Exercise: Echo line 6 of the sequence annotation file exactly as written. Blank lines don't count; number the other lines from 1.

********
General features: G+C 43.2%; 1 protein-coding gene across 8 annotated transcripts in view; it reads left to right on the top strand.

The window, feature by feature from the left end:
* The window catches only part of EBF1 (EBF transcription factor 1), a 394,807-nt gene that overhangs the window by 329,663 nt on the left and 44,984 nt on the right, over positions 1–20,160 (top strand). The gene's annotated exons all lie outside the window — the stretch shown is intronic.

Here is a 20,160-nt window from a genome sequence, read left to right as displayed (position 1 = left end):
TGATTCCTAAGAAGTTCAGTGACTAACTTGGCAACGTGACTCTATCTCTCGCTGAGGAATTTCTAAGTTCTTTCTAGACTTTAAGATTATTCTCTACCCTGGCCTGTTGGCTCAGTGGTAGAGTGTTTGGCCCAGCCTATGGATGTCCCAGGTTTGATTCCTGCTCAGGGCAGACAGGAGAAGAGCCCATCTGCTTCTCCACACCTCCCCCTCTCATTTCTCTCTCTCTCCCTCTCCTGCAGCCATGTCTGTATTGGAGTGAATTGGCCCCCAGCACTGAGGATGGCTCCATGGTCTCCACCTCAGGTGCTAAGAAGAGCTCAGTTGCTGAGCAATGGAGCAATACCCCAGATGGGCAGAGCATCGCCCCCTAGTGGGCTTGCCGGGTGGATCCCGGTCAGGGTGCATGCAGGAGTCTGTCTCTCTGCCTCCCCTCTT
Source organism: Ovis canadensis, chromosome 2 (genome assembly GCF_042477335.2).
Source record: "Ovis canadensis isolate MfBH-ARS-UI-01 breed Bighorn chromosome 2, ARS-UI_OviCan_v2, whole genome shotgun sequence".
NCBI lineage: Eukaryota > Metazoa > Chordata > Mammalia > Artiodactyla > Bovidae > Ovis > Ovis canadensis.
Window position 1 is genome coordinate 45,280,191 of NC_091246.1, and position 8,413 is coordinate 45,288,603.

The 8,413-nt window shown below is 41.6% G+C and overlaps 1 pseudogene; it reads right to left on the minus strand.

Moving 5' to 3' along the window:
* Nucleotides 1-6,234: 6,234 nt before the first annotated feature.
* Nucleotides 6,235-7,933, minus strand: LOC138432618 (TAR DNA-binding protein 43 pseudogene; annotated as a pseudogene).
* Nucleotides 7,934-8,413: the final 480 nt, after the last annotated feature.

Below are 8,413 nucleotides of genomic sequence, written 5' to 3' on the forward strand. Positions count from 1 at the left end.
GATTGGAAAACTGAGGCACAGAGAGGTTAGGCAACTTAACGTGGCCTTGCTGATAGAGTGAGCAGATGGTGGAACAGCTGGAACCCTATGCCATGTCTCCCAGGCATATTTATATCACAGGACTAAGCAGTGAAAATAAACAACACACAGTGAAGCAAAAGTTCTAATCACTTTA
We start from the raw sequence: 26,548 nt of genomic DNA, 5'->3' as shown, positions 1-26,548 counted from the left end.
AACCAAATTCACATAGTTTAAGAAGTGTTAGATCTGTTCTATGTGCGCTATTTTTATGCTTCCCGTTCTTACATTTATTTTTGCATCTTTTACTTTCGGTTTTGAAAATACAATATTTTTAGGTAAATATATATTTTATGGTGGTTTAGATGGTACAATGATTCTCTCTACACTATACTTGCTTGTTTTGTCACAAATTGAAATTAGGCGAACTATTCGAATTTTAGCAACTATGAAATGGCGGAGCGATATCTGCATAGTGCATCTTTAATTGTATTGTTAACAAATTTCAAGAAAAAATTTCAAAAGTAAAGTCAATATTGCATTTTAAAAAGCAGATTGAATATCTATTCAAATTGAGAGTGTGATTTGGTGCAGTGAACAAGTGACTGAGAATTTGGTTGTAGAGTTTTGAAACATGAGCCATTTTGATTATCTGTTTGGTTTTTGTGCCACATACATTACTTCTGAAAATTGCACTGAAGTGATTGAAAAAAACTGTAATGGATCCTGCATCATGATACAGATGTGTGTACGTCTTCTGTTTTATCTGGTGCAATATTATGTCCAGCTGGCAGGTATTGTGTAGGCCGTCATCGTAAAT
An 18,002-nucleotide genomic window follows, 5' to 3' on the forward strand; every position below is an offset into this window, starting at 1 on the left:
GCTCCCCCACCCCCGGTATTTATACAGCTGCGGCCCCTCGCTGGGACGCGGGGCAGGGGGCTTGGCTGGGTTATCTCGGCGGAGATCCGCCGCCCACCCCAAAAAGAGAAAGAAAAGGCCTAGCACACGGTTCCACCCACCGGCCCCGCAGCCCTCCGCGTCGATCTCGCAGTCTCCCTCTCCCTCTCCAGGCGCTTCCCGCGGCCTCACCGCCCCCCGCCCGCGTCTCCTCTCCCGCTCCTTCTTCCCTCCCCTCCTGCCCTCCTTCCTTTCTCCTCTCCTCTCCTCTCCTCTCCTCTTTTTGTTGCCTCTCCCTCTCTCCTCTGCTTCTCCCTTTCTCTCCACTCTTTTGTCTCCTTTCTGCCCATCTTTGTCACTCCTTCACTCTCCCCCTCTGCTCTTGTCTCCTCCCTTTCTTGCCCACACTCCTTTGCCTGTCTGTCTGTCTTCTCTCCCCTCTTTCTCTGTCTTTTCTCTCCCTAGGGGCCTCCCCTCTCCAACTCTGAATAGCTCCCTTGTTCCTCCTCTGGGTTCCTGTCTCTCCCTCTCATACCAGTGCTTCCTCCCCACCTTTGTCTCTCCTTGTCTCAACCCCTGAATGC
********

Source organism: Ovis canadensis, chromosome 2 (genome assembly GCF_042477335.2).